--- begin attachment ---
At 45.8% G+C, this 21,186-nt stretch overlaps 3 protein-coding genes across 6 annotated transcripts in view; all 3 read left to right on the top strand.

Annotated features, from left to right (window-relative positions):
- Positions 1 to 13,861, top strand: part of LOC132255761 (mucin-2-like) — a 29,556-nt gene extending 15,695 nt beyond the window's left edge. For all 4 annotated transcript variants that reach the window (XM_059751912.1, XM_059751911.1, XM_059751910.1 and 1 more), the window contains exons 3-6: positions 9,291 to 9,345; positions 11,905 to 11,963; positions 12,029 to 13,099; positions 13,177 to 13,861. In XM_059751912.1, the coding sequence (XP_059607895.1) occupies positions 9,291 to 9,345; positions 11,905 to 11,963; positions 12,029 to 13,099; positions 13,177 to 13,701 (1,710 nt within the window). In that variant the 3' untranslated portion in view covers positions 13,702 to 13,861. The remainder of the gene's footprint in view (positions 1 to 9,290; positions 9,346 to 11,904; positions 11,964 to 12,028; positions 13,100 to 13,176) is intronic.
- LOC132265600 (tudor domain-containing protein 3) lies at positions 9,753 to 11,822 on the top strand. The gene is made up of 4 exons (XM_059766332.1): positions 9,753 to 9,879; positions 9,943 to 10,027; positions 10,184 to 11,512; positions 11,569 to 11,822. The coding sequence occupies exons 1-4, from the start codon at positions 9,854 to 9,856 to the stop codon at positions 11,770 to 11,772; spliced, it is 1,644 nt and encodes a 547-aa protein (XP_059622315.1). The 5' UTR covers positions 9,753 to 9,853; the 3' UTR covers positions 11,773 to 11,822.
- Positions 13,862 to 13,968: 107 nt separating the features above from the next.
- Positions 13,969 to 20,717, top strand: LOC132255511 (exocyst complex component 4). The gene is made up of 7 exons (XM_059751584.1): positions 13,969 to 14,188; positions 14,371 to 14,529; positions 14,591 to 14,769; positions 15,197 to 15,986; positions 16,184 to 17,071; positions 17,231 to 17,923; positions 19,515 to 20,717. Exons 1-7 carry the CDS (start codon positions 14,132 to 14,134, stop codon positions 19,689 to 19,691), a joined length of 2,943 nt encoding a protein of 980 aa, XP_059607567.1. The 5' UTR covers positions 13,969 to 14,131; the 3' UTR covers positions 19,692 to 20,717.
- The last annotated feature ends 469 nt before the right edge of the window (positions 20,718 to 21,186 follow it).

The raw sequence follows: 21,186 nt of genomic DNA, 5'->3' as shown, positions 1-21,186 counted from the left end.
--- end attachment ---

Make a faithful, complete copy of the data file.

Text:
At 45.8% G+C, this 21,186-nt stretch overlaps 3 protein-coding genes across 6 annotated transcripts in view; all 3 read left to right on the top strand.

Annotated features, from left to right (window-relative positions):
- Positions 1 to 13,861, top strand: part of LOC132255761 (mucin-2-like) — a 29,556-nt gene extending 15,695 nt beyond the window's left edge. For all 4 annotated transcript variants that reach the window (XM_059751912.1, XM_059751911.1, XM_059751910.1 and 1 more), the window contains exons 3-6: positions 9,291 to 9,345; positions 11,905 to 11,963; positions 12,029 to 13,099; positions 13,177 to 13,861. In XM_059751912.1, the coding sequence (XP_059607895.1) occupies positions 9,291 to 9,345; positions 11,905 to 11,963; positions 12,029 to 13,099; positions 13,177 to 13,701 (1,710 nt within the window). In that variant the 3' untranslated portion in view covers positions 13,702 to 13,861. The remainder of the gene's footprint in view (positions 1 to 9,290; positions 9,346 to 11,904; positions 11,964 to 12,028; positions 13,100 to 13,176) is intronic.
- LOC132265600 (tudor domain-containing protein 3) lies at positions 9,753 to 11,822 on the top strand. The gene is made up of 4 exons (XM_059766332.1): positions 9,753 to 9,879; positions 9,943 to 10,027; positions 10,184 to 11,512; positions 11,569 to 11,822. The coding sequence occupies exons 1-4, from the start codon at positions 9,854 to 9,856 to the stop codon at positions 11,770 to 11,772; spliced, it is 1,644 nt and encodes a 547-aa protein (XP_059622315.1). The 5' UTR covers positions 9,753 to 9,853; the 3' UTR covers positions 11,773 to 11,822.
- Positions 13,862 to 13,968: 107 nt separating the features above from the next.
- Positions 13,969 to 20,717, top strand: LOC132255511 (exocyst complex component 4). The gene is made up of 7 exons (XM_059751584.1): positions 13,969 to 14,188; positions 14,371 to 14,529; positions 14,591 to 14,769; positions 15,197 to 15,986; positions 16,184 to 17,071; positions 17,231 to 17,923; positions 19,515 to 20,717. Exons 1-7 carry the CDS (start codon positions 14,132 to 14,134, stop codon positions 19,689 to 19,691), a joined length of 2,943 nt encoding a protein of 980 aa, XP_059607567.1. The 5' UTR covers positions 13,969 to 14,131; the 3' UTR covers positions 19,692 to 20,717.
- The last annotated feature ends 469 nt before the right edge of the window (positions 20,718 to 21,186 follow it).

The raw sequence follows: 21,186 nt of genomic DNA, 5'->3' as shown, positions 1-21,186 counted from the left end.